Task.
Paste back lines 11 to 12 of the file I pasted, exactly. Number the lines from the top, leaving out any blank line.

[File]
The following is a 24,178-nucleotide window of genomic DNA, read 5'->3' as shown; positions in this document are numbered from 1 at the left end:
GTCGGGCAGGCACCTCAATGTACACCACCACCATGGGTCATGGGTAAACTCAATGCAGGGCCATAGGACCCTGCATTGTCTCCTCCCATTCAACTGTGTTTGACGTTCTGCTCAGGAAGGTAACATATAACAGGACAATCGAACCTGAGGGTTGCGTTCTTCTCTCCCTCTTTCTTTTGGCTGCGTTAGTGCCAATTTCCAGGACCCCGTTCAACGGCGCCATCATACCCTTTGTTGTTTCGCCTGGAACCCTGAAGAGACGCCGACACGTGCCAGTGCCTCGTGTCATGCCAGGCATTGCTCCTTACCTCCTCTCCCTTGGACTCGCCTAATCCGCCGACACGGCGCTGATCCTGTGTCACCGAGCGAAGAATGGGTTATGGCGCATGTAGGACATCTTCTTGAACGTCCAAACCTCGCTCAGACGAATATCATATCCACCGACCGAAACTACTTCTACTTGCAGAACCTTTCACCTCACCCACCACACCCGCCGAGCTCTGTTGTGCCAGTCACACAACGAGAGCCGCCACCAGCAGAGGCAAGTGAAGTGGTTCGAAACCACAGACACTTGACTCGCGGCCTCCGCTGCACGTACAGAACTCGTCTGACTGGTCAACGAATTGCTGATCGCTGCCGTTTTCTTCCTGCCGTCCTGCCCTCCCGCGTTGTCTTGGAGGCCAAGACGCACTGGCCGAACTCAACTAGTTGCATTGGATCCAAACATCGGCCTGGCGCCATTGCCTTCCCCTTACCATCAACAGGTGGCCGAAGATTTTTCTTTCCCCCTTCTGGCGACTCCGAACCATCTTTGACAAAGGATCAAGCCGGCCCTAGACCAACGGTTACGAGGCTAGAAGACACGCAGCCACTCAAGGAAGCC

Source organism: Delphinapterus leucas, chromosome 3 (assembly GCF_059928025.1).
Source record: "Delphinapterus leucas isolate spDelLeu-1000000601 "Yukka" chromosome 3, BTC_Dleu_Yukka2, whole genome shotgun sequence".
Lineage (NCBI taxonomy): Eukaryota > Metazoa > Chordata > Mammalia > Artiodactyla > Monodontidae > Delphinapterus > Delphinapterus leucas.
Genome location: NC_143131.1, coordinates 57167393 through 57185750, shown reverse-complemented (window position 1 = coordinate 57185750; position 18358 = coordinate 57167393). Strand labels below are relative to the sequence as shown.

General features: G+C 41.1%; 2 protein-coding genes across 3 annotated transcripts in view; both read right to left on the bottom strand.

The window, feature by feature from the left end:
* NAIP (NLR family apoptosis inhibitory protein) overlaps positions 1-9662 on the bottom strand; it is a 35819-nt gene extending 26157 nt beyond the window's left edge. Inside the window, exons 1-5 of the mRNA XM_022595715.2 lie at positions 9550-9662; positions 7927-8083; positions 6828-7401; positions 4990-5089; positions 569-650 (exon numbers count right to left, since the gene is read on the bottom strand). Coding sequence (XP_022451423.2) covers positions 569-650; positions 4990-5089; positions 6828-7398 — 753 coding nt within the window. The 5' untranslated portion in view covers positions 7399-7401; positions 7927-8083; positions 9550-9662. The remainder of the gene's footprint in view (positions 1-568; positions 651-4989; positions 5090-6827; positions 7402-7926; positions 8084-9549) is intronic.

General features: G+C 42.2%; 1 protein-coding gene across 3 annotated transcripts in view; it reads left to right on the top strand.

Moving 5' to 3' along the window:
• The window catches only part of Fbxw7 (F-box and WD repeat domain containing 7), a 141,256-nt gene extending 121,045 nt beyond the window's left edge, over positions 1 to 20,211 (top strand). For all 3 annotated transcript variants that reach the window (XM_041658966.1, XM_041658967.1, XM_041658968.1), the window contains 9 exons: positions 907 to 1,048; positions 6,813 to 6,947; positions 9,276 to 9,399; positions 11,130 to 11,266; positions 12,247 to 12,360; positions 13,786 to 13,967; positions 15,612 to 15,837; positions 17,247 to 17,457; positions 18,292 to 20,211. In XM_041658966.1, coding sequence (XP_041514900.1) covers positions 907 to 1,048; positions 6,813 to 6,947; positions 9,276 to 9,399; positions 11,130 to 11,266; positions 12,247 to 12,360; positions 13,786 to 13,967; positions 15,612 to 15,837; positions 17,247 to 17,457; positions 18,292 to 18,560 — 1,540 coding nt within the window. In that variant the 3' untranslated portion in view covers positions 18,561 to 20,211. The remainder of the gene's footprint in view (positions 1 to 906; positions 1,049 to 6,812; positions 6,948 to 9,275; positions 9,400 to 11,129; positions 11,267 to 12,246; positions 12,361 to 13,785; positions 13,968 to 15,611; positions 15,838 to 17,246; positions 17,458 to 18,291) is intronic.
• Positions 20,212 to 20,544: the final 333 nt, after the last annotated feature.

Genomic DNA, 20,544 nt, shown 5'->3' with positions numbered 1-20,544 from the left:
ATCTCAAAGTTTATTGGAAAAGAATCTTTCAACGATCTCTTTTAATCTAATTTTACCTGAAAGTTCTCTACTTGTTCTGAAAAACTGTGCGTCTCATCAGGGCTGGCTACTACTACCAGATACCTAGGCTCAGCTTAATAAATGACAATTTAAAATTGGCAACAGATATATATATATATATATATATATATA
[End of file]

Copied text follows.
Moving 5' to 3' along the window:
• The window catches only part of Fbxw7 (F-box and WD repeat domain containing 7), a 141,256-nt gene extending 121,045 nt beyond the window's left edge, over positions 1 to 20,211 (top strand). For all 3 annotated transcript variants that reach the window (XM_041658966.1, XM_041658967.1, XM_041658968.1), the window contains 9 exons: positions 907 to 1,048; positions 6,813 to 6,947; positions 9,276 to 9,399; positions 11,130 to 11,266; positions 12,247 to 12,360; positions 13,786 to 13,967; positions 15,612 to 15,837; positions 17,247 to 17,457; positions 18,292 to 20,211. In XM_041658966.1, coding sequence (XP_041514900.1) covers positions 907 to 1,048; positions 6,813 to 6,947; positions 9,276 to 9,399; positions 11,130 to 11,266; positions 12,247 to 12,360; positions 13,786 to 13,967; positions 15,612 to 15,837; positions 17,247 to 17,457; positions 18,292 to 18,560 — 1,540 coding nt within the window. In that variant the 3' untranslated portion in view covers positions 18,561 to 20,211. The remainder of the gene's footprint in view (positions 1 to 906; positions 1,049 to 6,812; positions 6,948 to 9,275; positions 9,400 to 11,129; positions 11,267 to 12,246; positions 12,361 to 13,785; positions 13,968 to 15,611; positions 15,838 to 17,246; positions 17,458 to 18,291) is intronic.